Catholic News Service
VATICAN CITY — Pope Benedict XVI is making his second trip as pope to Africa in mid-November, spending three days in Benin and presenting an important document on the future of the church on the continent.
Benin is a small West African nation with little international influence. But its 150-year history of Christianity, its multi-ethnic and multifaith identity, and its struggles for social justice make the country an ideal platform for the pope’s message.
The Nov. 18-20 trip features meetings with government leaders, a speech to non-Christian leaders and an encounter with children at a local parish. The 84-year-old pope will deliver 10 major talks at 16 events in Benin, spending most of his time in Cotonou, but also visiting the coastal city of Ouidah.
The centerpiece of the visit will be the pope’s consignment of his apostolic exhortation to the bishops of Africa during a Mass in Cotonou’s Friendship Stadium Nov. 20.
The 2009 special Synod of Bishops for Africa, which brought more than 200 bishops to Rome, focused on “the church in Africa in service to reconciliation, justice and peace.”
The assembly ended with calls for spiritual conversion and social reforms, appealing for a fairer global order and telling corrupt Catholic politicians in Africa to “repent or resign” in the name of the common good.
The synod’s conclusions were summarized in 57 final propositions that were presented to the pope for his consideration.
Pope Benedict has already indicated some of his priorities for the church in Africa. Closing the 2009 synod, he said that if the church wants to change hearts and minds on the continent, it must itself be a model of unity with “no divisions based on ethnic, language or cultural groups.”
Benin’s more than 40 ethnic groups have lived in general harmony, but the country is not immune from occasional tension. Neither is the Catholic Church. Last spring, there was public opposition by some indigenous leaders when the pope named Archbishop Augustine Obiora Akubeze, a member of the Igbo ethnic group, to head the archdiocese of Benin City.
Church officials say Benin enjoys a climate of interreligious calm and cooperation. The country has escaped the violence that has frequently erupted between Christians and Muslims in neighboring Nigeria. Benin’s population of nearly 9 million people is 42 percent Christian and 24 percent Muslim, with the rest divided between followers of voodoo practices and native religions.
One point Pope Benedict has consistently underlined is the need for African Christians to reject traditional customs that go against the Gospel. Speaking to bishops from Angola in October, he said Christians were called to renounce the persistent practice of shunning or even killing people accused of being witches.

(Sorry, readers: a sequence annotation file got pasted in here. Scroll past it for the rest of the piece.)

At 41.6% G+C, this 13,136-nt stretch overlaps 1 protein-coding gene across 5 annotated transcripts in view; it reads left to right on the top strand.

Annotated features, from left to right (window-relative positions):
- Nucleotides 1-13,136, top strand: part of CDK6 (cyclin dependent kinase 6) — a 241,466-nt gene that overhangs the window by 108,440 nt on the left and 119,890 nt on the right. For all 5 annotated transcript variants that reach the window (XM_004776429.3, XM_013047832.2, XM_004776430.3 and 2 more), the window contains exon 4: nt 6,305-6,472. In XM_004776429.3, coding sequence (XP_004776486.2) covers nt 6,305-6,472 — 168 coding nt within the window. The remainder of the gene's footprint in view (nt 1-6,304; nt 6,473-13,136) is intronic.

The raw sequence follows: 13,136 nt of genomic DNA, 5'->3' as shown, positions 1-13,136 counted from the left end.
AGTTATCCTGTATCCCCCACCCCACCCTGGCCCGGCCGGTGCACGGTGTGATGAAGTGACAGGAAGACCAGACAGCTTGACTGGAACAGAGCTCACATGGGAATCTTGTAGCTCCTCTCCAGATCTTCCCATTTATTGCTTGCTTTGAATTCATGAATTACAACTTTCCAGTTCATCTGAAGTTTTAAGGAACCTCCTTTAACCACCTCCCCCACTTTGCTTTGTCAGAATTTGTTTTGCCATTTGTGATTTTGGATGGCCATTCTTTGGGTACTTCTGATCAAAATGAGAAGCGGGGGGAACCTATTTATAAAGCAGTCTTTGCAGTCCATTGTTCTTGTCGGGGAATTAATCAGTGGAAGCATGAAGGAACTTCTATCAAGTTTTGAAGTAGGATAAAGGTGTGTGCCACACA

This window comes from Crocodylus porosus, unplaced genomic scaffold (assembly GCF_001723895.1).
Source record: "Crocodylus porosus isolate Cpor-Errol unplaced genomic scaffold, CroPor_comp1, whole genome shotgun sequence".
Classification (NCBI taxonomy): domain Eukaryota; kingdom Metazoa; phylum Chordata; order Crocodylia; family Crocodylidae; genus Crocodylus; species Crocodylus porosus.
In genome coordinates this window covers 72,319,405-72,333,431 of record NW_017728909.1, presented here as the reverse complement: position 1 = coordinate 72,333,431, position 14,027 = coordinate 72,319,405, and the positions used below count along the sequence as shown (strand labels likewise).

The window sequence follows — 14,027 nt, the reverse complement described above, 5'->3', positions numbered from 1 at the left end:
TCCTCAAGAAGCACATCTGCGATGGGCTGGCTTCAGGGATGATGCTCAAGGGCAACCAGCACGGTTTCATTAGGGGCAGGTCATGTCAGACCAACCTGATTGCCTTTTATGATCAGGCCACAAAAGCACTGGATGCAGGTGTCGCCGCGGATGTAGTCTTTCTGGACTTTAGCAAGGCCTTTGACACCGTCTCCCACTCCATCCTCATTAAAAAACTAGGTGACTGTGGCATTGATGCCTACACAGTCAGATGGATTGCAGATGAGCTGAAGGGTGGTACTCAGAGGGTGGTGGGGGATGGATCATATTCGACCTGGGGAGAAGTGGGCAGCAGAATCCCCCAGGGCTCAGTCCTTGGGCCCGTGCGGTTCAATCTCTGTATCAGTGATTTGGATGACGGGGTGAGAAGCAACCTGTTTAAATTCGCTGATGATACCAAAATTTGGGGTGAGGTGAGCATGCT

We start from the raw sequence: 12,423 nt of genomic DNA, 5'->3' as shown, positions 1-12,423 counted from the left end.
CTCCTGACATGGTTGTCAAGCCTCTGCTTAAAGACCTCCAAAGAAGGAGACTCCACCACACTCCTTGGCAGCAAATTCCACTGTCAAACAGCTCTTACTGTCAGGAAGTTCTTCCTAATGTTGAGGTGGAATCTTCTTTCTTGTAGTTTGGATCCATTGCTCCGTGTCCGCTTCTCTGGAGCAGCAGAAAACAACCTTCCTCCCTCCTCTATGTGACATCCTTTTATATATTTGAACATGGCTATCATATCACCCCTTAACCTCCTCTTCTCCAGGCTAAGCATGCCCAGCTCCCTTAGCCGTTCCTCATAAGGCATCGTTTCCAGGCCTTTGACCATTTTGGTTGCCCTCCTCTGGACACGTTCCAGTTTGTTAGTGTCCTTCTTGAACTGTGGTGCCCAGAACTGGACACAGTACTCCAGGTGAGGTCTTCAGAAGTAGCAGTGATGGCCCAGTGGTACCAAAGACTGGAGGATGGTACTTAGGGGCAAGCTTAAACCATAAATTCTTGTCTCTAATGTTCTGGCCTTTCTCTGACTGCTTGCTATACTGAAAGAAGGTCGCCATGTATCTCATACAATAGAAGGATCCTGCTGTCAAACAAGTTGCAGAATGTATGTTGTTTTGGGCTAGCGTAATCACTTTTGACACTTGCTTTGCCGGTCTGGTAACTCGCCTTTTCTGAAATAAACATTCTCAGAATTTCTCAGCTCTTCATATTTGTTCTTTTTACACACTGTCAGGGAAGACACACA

In Benin, where polygamy is officially illegal but endures in practice, the pope is expected to underline the Christian understanding of marriage as a primary objective for the church.
The Catholic population in Africa doubled under Blessed John Paul II. In general, Pope Benedict has sought to consolidate the gains made under his predecessor, emphasizing religious education as a fundamental element of firm faith.
Like many African countries, Benin has enjoyed a boom in vocations to the priesthood and religious life. Here, too, the pope has expressed gratitude for this trend, but also has pointed to the need for careful selection of candidates and better formation programs.
Social justice issues will undoubtedly figure prominently in the pope’s post-synodal document and in his speeches in Benin. During the 2009 synod, the pope spoke about the tremendous suffering caused by poverty, disease, forced migration and civil strife, and said the church must combine evangelization and the promotion of social justice.
He also said the church needs to help steer globalization toward a more inclusive economic model that benefits all people and not only the wealthy. In Benin, one of Africa’s poorest countries, it will be interesting to see if the pope refers to the recent hard-hitting document issued by the Pontifical Council for Justice and Peace, which called for creation of a world political authority with powers to regulate financial markets in favor of the common good.
The African synod called for “saintly politicians who will clean the continent of corruption.” Corruption is common in Benin, and the pope will no doubt raise the issue, probably by encouraging the work of the recently formed Network of National Anti-Corruption Institutions in West Africa, which is headed by Benin’s anti-corruption chief.
The pope’s visit will include a visit to the tomb of the late Cardinal Bernardin Gantin, who died in 2008. The Benin cardinal, much-beloved in his native country, worked closely with the future pope — then-Cardinal Joseph Ratzinger — during his more than 25 years as an official of the Roman Curia.